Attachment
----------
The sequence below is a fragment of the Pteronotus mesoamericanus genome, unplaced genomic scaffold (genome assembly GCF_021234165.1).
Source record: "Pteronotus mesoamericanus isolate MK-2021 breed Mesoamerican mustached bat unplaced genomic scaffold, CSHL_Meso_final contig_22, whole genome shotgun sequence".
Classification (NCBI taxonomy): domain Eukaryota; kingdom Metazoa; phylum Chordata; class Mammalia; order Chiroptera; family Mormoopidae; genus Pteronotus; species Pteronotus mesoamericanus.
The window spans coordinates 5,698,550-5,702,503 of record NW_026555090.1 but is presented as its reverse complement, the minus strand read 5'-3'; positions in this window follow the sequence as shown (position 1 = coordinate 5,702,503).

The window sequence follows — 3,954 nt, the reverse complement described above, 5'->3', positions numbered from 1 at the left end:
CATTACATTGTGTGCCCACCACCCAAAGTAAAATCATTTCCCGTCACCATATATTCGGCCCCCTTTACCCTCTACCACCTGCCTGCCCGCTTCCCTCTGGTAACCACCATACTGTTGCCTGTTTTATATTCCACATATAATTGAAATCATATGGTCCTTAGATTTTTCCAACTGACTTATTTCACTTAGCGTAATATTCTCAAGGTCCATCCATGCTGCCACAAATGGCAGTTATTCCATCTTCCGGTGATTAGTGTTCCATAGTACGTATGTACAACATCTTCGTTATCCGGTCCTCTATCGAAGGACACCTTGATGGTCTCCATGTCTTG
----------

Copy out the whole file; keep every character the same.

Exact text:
The sequence below is a fragment of the Pteronotus mesoamericanus genome, unplaced genomic scaffold (genome assembly GCF_021234165.1).
Source record: "Pteronotus mesoamericanus isolate MK-2021 breed Mesoamerican mustached bat unplaced genomic scaffold, CSHL_Meso_final contig_22, whole genome shotgun sequence".
Classification (NCBI taxonomy): domain Eukaryota; kingdom Metazoa; phylum Chordata; class Mammalia; order Chiroptera; family Mormoopidae; genus Pteronotus; species Pteronotus mesoamericanus.
The window spans coordinates 5,698,550-5,702,503 of record NW_026555090.1 but is presented as its reverse complement, the minus strand read 5'-3'; positions in this window follow the sequence as shown (position 1 = coordinate 5,702,503).

The window sequence follows — 3,954 nt, the reverse complement described above, 5'->3', positions numbered from 1 at the left end:
CATTACATTGTGTGCCCACCACCCAAAGTAAAATCATTTCCCGTCACCATATATTCGGCCCCCTTTACCCTCTACCACCTGCCTGCCCGCTTCCCTCTGGTAACCACCATACTGTTGCCTGTTTTATATTCCACATATAATTGAAATCATATGGTCCTTAGATTTTTCCAACTGACTTATTTCACTTAGCGTAATATTCTCAAGGTCCATCCATGCTGCCACAAATGGCAGTTATTCCATCTTCCGGTGATTAGTGTTCCATAGTACGTATGTACAACATCTTCGTTATCCGGTCCTCTATCGAAGGACACCTTGATGGTCTCCATGTCTTG